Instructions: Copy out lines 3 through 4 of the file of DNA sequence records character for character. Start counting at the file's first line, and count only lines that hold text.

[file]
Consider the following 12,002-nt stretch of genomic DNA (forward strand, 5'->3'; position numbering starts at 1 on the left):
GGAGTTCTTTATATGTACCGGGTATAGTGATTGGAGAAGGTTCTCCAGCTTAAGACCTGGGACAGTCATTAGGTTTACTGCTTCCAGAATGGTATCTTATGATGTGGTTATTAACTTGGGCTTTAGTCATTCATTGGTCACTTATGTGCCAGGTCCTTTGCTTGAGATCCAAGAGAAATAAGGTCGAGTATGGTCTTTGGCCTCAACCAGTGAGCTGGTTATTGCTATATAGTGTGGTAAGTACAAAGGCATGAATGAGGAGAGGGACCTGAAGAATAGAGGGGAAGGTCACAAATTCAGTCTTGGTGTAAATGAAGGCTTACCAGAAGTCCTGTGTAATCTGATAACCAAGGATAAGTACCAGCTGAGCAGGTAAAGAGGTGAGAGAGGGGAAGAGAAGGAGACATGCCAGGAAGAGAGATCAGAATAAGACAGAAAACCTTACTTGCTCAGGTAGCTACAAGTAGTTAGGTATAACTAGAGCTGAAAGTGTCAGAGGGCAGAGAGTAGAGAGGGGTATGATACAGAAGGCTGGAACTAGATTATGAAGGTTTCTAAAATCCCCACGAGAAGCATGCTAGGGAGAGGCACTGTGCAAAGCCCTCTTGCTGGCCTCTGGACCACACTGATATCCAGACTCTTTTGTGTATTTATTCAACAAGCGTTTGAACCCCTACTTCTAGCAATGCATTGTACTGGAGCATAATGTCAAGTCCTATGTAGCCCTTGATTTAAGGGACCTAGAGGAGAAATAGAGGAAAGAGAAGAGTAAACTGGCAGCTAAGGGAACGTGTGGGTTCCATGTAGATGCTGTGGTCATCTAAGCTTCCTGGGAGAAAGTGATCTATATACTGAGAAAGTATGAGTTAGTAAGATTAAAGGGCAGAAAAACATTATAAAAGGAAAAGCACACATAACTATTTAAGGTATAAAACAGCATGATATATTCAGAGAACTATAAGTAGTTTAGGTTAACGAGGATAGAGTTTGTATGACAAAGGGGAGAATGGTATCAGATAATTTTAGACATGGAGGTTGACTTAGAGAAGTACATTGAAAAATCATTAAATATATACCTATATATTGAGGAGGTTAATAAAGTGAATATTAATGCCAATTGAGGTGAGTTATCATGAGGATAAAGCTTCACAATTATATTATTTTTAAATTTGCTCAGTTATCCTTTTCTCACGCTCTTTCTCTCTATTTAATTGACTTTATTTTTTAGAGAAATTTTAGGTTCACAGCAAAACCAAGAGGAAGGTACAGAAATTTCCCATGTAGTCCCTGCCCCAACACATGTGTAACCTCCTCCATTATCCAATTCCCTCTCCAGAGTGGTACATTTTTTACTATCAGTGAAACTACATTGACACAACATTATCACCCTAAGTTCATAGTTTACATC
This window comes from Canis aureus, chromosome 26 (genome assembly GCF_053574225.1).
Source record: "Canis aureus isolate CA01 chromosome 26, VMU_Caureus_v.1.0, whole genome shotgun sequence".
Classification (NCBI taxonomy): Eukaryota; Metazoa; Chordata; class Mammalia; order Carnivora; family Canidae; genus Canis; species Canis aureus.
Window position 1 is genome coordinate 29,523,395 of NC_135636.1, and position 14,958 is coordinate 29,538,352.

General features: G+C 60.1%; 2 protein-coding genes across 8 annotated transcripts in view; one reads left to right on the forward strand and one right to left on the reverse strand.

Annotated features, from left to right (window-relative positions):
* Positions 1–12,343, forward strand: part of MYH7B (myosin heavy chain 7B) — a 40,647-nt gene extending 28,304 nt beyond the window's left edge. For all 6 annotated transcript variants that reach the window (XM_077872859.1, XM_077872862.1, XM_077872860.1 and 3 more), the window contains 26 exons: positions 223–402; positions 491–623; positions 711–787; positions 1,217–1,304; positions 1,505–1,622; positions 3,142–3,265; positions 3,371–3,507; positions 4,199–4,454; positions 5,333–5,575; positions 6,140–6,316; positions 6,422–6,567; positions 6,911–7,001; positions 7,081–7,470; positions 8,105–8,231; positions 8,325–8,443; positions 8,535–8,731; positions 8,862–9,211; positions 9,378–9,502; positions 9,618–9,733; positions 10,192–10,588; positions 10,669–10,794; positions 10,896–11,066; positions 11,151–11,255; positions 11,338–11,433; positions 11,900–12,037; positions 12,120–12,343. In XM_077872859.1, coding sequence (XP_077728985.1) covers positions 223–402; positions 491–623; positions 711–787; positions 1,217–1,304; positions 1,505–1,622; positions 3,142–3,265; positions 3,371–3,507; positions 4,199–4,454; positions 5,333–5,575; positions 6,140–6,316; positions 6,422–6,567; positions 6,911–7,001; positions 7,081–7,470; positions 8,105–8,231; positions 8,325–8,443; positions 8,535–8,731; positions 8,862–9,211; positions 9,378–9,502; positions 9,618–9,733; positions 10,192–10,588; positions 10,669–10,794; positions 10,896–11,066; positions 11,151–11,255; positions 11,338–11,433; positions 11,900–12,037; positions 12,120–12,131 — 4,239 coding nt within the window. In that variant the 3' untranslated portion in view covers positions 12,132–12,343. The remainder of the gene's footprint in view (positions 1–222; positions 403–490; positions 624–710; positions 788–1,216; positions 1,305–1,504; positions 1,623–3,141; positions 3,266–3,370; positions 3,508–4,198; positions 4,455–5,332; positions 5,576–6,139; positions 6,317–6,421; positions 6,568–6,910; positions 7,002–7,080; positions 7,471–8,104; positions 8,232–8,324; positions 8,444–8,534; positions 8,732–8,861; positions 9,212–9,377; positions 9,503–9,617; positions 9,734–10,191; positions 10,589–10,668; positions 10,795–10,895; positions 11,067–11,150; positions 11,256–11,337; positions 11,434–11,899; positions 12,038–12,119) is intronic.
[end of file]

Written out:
This window comes from Canis aureus, chromosome 26 (genome assembly GCF_053574225.1).
Source record: "Canis aureus isolate CA01 chromosome 26, VMU_Caureus_v.1.0, whole genome shotgun sequence".